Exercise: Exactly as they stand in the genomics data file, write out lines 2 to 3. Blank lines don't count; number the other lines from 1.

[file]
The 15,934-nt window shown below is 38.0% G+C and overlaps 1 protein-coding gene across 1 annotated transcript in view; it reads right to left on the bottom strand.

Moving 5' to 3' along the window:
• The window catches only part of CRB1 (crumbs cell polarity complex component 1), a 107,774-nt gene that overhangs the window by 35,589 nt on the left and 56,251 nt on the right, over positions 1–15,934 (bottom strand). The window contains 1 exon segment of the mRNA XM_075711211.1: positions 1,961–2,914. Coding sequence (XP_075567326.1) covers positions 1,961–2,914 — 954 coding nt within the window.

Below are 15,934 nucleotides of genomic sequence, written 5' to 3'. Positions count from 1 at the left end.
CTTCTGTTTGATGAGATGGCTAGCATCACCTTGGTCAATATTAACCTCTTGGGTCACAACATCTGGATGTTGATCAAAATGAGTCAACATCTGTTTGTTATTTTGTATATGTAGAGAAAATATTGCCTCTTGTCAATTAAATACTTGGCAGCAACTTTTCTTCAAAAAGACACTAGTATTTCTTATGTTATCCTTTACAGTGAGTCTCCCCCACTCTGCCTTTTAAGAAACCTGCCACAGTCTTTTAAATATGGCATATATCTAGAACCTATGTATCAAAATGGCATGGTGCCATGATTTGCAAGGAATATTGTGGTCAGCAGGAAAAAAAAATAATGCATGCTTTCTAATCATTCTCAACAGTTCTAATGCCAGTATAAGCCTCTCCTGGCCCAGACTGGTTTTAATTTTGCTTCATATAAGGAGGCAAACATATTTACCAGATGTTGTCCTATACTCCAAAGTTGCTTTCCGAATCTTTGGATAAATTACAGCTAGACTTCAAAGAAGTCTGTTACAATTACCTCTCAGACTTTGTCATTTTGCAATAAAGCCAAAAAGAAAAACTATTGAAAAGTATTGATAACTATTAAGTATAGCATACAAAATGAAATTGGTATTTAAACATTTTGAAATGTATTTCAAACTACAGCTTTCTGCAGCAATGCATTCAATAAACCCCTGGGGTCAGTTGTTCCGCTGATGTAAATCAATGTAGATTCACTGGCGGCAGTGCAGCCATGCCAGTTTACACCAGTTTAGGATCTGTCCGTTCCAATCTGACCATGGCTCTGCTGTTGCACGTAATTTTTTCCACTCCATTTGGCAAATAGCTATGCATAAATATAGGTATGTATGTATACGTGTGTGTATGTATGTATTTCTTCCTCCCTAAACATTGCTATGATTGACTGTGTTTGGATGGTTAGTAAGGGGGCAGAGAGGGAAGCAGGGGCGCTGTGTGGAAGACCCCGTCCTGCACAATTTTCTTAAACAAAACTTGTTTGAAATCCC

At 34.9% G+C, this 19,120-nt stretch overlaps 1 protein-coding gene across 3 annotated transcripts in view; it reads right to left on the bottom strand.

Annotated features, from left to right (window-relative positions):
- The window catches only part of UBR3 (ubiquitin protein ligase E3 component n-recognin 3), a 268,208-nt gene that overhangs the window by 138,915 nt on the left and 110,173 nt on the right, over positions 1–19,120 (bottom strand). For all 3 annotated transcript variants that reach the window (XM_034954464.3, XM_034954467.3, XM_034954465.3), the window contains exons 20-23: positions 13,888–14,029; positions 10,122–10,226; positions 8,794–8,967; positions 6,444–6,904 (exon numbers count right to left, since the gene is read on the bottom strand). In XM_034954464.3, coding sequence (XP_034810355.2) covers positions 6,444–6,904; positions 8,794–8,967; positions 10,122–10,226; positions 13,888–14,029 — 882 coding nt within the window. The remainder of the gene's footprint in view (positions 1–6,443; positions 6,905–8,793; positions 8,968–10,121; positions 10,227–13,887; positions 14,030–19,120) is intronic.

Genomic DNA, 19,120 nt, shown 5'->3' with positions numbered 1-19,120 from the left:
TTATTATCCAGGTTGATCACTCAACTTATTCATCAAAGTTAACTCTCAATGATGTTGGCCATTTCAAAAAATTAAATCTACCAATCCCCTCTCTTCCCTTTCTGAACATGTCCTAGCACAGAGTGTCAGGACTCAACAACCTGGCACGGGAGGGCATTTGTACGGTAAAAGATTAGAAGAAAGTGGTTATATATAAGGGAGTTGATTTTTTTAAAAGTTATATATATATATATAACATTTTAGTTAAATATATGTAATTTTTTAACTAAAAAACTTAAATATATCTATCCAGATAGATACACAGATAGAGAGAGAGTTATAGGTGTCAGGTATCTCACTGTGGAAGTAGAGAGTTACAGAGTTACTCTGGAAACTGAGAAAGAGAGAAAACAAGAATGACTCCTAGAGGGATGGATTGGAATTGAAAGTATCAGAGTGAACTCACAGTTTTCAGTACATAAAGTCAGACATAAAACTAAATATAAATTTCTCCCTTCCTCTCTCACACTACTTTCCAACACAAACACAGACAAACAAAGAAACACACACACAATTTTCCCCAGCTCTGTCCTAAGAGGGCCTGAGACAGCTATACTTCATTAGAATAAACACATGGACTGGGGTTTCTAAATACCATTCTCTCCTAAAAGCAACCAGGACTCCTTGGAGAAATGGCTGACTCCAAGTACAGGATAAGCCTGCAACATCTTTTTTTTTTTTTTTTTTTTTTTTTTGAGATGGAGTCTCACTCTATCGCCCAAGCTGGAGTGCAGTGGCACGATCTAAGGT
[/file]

Moving 5' to 3' along the window:
• The window catches only part of CRB1 (crumbs cell polarity complex component 1), a 107,774-nt gene that overhangs the window by 35,589 nt on the left and 56,251 nt on the right, over positions 1–15,934 (bottom strand). The window contains 1 exon segment of the mRNA XM_075711211.1: positions 1,961–2,914. Coding sequence (XP_075567326.1) covers positions 1,961–2,914 — 954 coding nt within the window.